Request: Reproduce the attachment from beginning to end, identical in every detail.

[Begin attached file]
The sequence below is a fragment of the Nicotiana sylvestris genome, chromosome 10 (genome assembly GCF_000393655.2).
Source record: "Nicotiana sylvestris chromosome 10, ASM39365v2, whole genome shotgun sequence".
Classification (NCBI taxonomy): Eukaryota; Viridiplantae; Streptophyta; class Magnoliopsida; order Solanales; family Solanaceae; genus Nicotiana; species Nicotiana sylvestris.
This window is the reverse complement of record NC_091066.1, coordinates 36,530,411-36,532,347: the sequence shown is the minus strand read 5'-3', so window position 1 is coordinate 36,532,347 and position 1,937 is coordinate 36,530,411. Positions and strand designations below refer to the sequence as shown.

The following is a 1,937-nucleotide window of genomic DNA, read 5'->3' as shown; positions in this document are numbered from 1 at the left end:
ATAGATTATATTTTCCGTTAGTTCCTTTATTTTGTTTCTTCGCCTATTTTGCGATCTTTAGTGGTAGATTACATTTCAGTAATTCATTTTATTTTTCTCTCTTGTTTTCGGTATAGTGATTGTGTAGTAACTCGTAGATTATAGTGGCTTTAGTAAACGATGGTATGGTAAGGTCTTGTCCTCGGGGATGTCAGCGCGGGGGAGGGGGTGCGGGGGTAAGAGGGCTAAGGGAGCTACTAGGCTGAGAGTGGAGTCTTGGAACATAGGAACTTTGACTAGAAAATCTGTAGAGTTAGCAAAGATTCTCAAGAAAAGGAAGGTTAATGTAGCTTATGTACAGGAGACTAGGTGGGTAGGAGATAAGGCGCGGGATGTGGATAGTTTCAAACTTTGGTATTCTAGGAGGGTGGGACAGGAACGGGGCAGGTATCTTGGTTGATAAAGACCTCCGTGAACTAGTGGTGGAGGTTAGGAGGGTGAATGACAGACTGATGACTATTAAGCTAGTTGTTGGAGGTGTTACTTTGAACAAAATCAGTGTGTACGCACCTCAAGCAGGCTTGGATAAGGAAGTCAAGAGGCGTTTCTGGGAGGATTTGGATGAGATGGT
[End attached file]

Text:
The sequence below is a fragment of the Nicotiana sylvestris genome, chromosome 10 (genome assembly GCF_000393655.2).
Source record: "Nicotiana sylvestris chromosome 10, ASM39365v2, whole genome shotgun sequence".
Classification (NCBI taxonomy): Eukaryota; Viridiplantae; Streptophyta; class Magnoliopsida; order Solanales; family Solanaceae; genus Nicotiana; species Nicotiana sylvestris.
This window is the reverse complement of record NC_091066.1, coordinates 36,530,411-36,532,347: the sequence shown is the minus strand read 5'-3', so window position 1 is coordinate 36,532,347 and position 1,937 is coordinate 36,530,411. Positions and strand designations below refer to the sequence as shown.

The following is a 1,937-nucleotide window of genomic DNA, read 5'->3' as shown; positions in this document are numbered from 1 at the left end:
ATAGATTATATTTTCCGTTAGTTCCTTTATTTTGTTTCTTCGCCTATTTTGCGATCTTTAGTGGTAGATTACATTTCAGTAATTCATTTTATTTTTCTCTCTTGTTTTCGGTATAGTGATTGTGTAGTAACTCGTAGATTATAGTGGCTTTAGTAAACGATGGTATGGTAAGGTCTTGTCCTCGGGGATGTCAGCGCGGGGGAGGGGGTGCGGGGGTAAGAGGGCTAAGGGAGCTACTAGGCTGAGAGTGGAGTCTTGGAACATAGGAACTTTGACTAGAAAATCTGTAGAGTTAGCAAAGATTCTCAAGAAAAGGAAGGTTAATGTAGCTTATGTACAGGAGACTAGGTGGGTAGGAGATAAGGCGCGGGATGTGGATAGTTTCAAACTTTGGTATTCTAGGAGGGTGGGACAGGAACGGGGCAGGTATCTTGGTTGATAAAGACCTCCGTGAACTAGTGGTGGAGGTTAGGAGGGTGAATGACAGACTGATGACTATTAAGCTAGTTGTTGGAGGTGTTACTTTGAACAAAATCAGTGTGTACGCACCTCAAGCAGGCTTGGATAAGGAAGTCAAGAGGCGTTTCTGGGAGGATTTGGATGAGATGGT